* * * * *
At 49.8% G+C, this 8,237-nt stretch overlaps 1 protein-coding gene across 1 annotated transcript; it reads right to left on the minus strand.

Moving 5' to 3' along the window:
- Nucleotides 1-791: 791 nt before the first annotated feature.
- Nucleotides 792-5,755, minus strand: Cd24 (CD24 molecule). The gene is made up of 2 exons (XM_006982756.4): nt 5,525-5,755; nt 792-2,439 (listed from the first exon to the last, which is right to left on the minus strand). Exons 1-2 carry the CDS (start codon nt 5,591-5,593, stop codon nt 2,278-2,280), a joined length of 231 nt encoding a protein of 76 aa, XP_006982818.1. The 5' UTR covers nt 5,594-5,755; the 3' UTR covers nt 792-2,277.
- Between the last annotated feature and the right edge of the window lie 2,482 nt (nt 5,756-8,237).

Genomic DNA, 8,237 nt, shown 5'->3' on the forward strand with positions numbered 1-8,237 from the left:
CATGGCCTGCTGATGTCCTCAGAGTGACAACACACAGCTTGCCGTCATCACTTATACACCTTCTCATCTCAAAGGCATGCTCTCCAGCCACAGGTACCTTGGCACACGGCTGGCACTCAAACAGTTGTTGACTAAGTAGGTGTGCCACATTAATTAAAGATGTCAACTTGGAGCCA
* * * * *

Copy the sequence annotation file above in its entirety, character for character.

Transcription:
At 49.8% G+C, this 8,237-nt stretch overlaps 1 protein-coding gene across 1 annotated transcript; it reads right to left on the minus strand.

Moving 5' to 3' along the window:
- Nucleotides 1-791: 791 nt before the first annotated feature.
- Nucleotides 792-5,755, minus strand: Cd24 (CD24 molecule). The gene is made up of 2 exons (XM_006982756.4): nt 5,525-5,755; nt 792-2,439 (listed from the first exon to the last, which is right to left on the minus strand). Exons 1-2 carry the CDS (start codon nt 5,591-5,593, stop codon nt 2,278-2,280), a joined length of 231 nt encoding a protein of 76 aa, XP_006982818.1. The 5' UTR covers nt 5,594-5,755; the 3' UTR covers nt 792-2,277.
- Between the last annotated feature and the right edge of the window lie 2,482 nt (nt 5,756-8,237).

Genomic DNA, 8,237 nt, shown 5'->3' on the forward strand with positions numbered 1-8,237 from the left:
CATGGCCTGCTGATGTCCTCAGAGTGACAACACACAGCTTGCCGTCATCACTTATACACCTTCTCATCTCAAAGGCATGCTCTCCAGCCACAGGTACCTTGGCACACGGCTGGCACTCAAACAGTTGTTGACTAAGTAGGTGTGCCACATTAATTAAAGATGTCAACTTGGAGCCA